State v. Donald Lee Leger, 2006 La. LEXIS 2146 (LA 7/10/2006) (dissent) Relief denied on claims including the admissibility of statements given to the police following a tainted initial statement, the effectiveness counsel, the seizure of evidence from his van and the use of photo identifications made by witnesses. One of the statements made to police had been improperly admitted into evidence, however that error held harmless as to both verdict and sentence.
State v. Kitrich Powell, 122 Nev. Adv. Rep. 65 (Nev 7/13/2006) (dissent) Court sharply splits, 4-3, on the issue of whether trial counsel acted deficiently in failing to contact Powell's two brothers and failing to call them to testify at his penalty hearing.
Selected Excerptsfrom, & Commentary on, this Edition's Cases
John Conaway v. Polk, 2006 U.S. App. LEXIS 17304 (4th Cir 7/11/2006) Evidentiary hearing ordered on claim of juror bias.
By the Juror Bias claim, Conaway contends that Juror Waddell's concealment on voir dire of his relationship to co-defendant Harrington, a key prosecution witness, deprived Conaway of his Sixth Amendment right to trial by an impartial jury. The Sixth Amendment, made applicable to state criminal proceedings through the Fourteenth, affords an accused the right to trial by an impartial jury. See Duncan v. Louisiana, 391 U.S. 145, 160, 88 S. Ct. 1444, 20 L. Ed. 2d 491 (1968); Jones v. Cooper, 311 F.3d 306, 310 (4th Cir. 2002). As [*38] the Supreme Court has observed, a "touchstone of a fair trial is an impartial trier of fact -- 'a jury capable and willing to decide the case solely on the evidence before it.'" McDonough Power Equip., Inc. v. Greenwood, 464 U.S. 548, 554, 104 S. Ct. 845, 78 L. Ed. 2d 663 (1984) (quoting Smith v. Phillips, 455 U.S. 209, 217, 102 S. Ct. 940, 71 L. Ed. 2d 78 (1982)).
In contesting Conaway's position on the Juror Bias claim, the State makes three principal contentions: (1) that Conaway procedurally defaulted on the claim; (2) that the MAR Court's decision on the claim was not an unreasonable application of clearly established federal law as determined by the Supreme Court; and (3) that Conaway is not entitled to an evidentiary hearing in federal court because he failed to diligently pursue the Juror Bias claim and because his allegations are insufficient to entitle him to relief thereon. As explained below, we reject each of these contentions.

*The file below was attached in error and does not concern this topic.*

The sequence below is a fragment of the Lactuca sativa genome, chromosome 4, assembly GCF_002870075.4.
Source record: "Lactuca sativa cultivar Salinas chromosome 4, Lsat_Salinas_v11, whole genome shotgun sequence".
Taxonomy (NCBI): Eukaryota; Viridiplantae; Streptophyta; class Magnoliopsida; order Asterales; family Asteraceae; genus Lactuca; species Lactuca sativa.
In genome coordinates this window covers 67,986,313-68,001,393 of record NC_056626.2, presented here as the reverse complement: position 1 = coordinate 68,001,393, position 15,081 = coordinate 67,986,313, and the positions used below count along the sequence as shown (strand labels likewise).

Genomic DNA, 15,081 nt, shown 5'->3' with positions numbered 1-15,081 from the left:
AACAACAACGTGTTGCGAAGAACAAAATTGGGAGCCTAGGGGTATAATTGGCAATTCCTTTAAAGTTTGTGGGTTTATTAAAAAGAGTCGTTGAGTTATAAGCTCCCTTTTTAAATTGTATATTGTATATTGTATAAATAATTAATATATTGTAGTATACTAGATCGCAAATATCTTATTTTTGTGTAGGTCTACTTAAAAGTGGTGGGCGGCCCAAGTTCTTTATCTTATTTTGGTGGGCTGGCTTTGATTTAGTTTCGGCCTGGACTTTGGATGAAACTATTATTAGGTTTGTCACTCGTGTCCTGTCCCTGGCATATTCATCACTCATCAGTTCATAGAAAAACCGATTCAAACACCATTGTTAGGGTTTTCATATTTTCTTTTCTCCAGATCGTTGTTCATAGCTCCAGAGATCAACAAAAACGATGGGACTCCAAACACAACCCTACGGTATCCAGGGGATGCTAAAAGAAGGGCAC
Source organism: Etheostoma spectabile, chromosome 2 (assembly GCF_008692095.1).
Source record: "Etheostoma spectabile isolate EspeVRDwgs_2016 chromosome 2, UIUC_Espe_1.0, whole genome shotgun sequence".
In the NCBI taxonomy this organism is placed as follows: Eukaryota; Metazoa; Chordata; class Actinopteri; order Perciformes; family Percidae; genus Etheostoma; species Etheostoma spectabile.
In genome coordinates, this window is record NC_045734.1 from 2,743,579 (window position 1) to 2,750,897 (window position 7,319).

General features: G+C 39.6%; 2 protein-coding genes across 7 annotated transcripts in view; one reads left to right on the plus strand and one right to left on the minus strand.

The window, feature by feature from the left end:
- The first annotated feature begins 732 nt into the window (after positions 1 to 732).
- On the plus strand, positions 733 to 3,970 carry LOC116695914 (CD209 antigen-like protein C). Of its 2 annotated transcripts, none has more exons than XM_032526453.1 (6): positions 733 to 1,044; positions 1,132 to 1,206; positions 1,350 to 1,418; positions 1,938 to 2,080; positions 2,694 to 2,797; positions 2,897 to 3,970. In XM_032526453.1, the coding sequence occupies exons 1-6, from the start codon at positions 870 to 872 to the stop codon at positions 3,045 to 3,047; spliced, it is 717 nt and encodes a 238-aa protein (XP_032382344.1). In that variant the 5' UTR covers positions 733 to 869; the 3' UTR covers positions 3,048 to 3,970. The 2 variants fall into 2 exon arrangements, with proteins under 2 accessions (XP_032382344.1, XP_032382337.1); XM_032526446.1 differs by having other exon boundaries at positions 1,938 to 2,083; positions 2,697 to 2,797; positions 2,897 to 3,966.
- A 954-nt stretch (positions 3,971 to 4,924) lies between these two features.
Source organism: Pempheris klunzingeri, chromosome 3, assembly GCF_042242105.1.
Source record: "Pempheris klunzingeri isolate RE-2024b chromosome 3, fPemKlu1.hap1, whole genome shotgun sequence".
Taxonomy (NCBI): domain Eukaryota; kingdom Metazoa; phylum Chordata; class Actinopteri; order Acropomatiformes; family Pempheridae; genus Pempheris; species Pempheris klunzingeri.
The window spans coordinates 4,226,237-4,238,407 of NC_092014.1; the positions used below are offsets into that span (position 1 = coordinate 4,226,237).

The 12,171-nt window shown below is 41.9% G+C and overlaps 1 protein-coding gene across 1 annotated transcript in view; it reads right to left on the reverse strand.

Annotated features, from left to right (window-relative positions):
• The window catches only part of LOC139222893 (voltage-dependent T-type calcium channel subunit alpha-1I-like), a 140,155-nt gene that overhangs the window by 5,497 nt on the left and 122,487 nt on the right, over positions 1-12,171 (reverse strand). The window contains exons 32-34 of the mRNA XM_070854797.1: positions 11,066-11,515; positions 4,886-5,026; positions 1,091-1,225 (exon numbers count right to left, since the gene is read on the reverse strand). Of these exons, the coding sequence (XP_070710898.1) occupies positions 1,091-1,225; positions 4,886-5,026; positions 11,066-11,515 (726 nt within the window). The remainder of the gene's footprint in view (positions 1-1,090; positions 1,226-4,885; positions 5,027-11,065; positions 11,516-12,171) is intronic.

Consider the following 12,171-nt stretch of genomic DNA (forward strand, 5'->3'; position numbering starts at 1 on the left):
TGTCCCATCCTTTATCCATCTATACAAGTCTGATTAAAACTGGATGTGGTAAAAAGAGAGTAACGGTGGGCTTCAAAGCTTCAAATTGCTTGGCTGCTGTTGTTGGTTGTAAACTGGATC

As a preliminary matter, we conclude that Conaway has not procedurally defaulted on the Juror Bias claim by failing to support MAR I with admissible evidence. A claim asserted in a federal habeas corpus proceeding has been procedurally defaulted, [*39] and is therefore not subject to federal review, when "a state court has declined to consider the claim's merits on the basis of an adequate and independent state procedural rule." Fisher v. Angelone, 163 F.3d 835, 844 (4th Cir. 1998). If the decision of the "last state court to which the petitioner presented his federal claims . . . did not clearly and expressly rely on an independent and adequate state ground, a federal court may address the petition." Coleman v. Thompson, 501 U.S. 722, 735, 111 S. Ct. 2546, 115 L. Ed. 2d 640 (1991) (recognizing that state court resolution does not "clearly" rest on independent procedural bar if "interwoven" with federal claim); see also Jenkins v. Hutchinson, 221 F.3d 679, 682-83 (4th Cir. 2000).
In asserting that Conaway procedurally defaulted, the State misconstrues the MAR Court's decision in MAR I, as well as the governing procedural requirements in North Carolina. Although the MAR Court remarked that Conaway had failed to support the claim with "any affidavit or documentary evidence that Mr. [Waddell] is, in fact, related to the Co-Defendant Harrington," State v. Conaway, No. 91 CRS 5877-5878, slip op. [*40] at 11 (N.C. Super. Ct. Jan. 22, 1998), n17 it did not premise its denial of the Juror Bias claim in MAR I on a lack of admissible evidence (as the State would now have it). Rather, the MAR Court's conclusion relied on its determination that the MAR I allegations, if substantiated, would not "constitute . . . a violation of the State or Federal Constitution." See id. As the district court recognized, the MAR Court thereby denied the Juror Bias claim "on the merits." By reaching the merits of the Juror Bias claim, the MAR Court thus did not "clearly and expressly" rely on an independent and adequate state procedural rule. See Coleman, 501 U.S. at 735.